It’s Time to Marie Kondo Your Inbox—Here Are 9 Proven Ways to Do It
There’s always that friend. You know, the one with 76 unheard voicemails, 150 unread texts, and—gulp—15,964 unread emails in her inbox. (Or maybe that “friend” is you.) Either way, keeping your inbox uncluttered or even reaching Inbox Zero can feel like impossible feats of #adulting. But digitally cleaning house doesn’t have to be your least favorite chore.
Since everyone is applying the KonMari Method to their homes, we tapped a few productivity experts to provide some tips on how to bring the magical art of tidying up to your inbox.
Add a note workflow
For important emails like travel itineraries, coupons, and information from the landlord that you’d like to store for later, connect your account to a notes app like Evernote. “With the email into Evernote feature, you’ll be able to send these emails directly into notebooks like ‘Upcoming Travel,’ ‘Assignments,’ and ‘Deals,'” says Forrest Bryant, Editorial Director at Evernote.
Automatically sort emails
Hate wasting time filing incoming emails? Easy fix, says Bryant: “Set up smart labels in Gmail or rules in Outlook to automatically sort emails you receive based on sender or keywords so you aren’t wasting time filing incoming emails into the appropriate folders or digging around for that one message from your boss from a month ago.”
If spam is bulking up your inbox, make a habit of unsubscribing regularly via an app like Unroll.me. You can also manually unsubscribe by searching for the keyword “unsubscribe” in your email’s search box. “When I have five or 10 minutes before my next meeting or am on hold on the phone, I try to unsubscribe from five or so emails at a time, which keeps the task manageable,” says Shay Paulson, owner and media strategist at Merit Media.
Don’t go back and forth on scheduling meetings or calls via email
While a quick email to schedule a meeting seems convenient, these are exactly the types of threads that clog up our inboxes. Save yourself time and prevent inbox clutter by using an online calendar system like Accuity Scheduling or Calendly instead. “This way you can sync it with your Gmail or work calendar, and have people schedule a time to meet or chat when it is convenient for everyone,” says business coach Lindsey Anvik.
Use a project management system to collaborate on tasks
How annoying is it to manually search for that email with information you need to get something done at work? Anvik recommends cutting down on unnecessary email chains with project management systems like Asana or Basecamp. “Both have an app and notifications, allowing you to easily keep track of projects and clients in one space without the headache of sorting and searching through your inbox,” she says.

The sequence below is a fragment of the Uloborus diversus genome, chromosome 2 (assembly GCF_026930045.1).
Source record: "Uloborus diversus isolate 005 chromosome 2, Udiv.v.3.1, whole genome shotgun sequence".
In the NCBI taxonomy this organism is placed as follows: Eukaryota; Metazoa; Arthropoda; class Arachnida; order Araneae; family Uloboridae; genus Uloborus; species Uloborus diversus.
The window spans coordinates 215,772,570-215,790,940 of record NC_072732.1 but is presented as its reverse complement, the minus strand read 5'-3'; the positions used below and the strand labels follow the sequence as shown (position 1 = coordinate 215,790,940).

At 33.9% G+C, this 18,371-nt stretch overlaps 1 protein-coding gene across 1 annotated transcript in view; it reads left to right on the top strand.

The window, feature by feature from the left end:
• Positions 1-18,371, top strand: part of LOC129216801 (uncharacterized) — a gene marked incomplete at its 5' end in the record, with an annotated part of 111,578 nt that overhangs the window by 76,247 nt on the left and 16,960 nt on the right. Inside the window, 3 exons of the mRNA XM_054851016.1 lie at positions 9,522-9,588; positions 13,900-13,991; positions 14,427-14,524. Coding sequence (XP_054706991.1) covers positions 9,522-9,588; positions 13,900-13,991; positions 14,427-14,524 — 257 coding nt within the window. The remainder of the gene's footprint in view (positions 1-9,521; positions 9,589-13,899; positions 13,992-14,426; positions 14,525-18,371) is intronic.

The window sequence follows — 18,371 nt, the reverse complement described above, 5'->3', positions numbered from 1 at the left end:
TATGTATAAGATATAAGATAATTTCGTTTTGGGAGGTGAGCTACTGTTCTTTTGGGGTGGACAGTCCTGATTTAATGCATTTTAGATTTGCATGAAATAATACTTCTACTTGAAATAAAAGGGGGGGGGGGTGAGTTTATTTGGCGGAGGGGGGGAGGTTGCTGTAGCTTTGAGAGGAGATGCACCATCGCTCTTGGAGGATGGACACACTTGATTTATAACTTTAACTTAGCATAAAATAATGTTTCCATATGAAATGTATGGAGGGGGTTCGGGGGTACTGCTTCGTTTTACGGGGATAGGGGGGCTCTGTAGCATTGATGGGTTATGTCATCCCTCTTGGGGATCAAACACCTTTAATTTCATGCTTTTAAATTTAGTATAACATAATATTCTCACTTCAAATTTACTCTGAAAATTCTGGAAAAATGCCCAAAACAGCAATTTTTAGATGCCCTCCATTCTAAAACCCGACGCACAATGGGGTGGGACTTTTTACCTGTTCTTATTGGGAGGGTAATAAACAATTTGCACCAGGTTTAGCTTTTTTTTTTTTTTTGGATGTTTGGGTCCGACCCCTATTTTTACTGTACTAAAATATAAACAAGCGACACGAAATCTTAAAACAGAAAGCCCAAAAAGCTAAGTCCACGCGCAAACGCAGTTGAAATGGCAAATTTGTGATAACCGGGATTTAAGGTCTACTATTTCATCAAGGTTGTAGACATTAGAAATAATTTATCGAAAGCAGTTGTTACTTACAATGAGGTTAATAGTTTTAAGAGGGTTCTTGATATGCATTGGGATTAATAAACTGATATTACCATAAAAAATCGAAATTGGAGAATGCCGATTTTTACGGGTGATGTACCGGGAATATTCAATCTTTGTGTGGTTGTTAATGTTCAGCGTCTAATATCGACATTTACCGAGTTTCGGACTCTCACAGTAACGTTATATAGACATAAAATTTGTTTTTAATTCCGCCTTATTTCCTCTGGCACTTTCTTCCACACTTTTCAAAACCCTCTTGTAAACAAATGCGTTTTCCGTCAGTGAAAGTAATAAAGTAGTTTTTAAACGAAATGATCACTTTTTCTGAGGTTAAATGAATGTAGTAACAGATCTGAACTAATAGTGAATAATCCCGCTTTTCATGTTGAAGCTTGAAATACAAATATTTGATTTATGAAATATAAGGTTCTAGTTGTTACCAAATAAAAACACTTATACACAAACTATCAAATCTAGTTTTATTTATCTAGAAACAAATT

Try an outside chat app
Make your email signature work for you
Natalie Wise, author of “The Self-Discipline Handbook,” has a genius trick to get as much mileage out of your signature as you can. “Instead of just putting your name and title, add active email-checking hours, common information you send in your emails, and the best way to contact you,” she says. “Try, ‘I prefer to talk via text. Feel free to text me at my number for a faster response.'”
Set up separate email accounts
Another way to keep a clean inbox? Compartmentalize by setting up four, separate email accounts that serve specific purposes. Professional organizer and productivity consultant Josephine Page suggests one for personal matters, one for work, one for marketing emails, and one for social media. “Each email address can be a derivative of the first one, such as ‘douglasP’ for personal or ‘douglasB’ for business,” she says. “It’s less overwhelming to review and execute an action plan for each email if you set up separate email addresses.”
Set a date with your inbox
Even if you prevent unnecessary emails from littering your inbox, you’re not out of the woods for maintenance. Justin Lavelle, chief communications officer for BeenVerified, says he sets a regular date to manage his emails. “Choose a time each week to maintain your inbox. During that time, block your calendar and silence your phone. Protect the time as you would any other important meeting, and get organized,” he says. “Sweep away the irrelevant, archive the complete, and prioritize the to-do list.”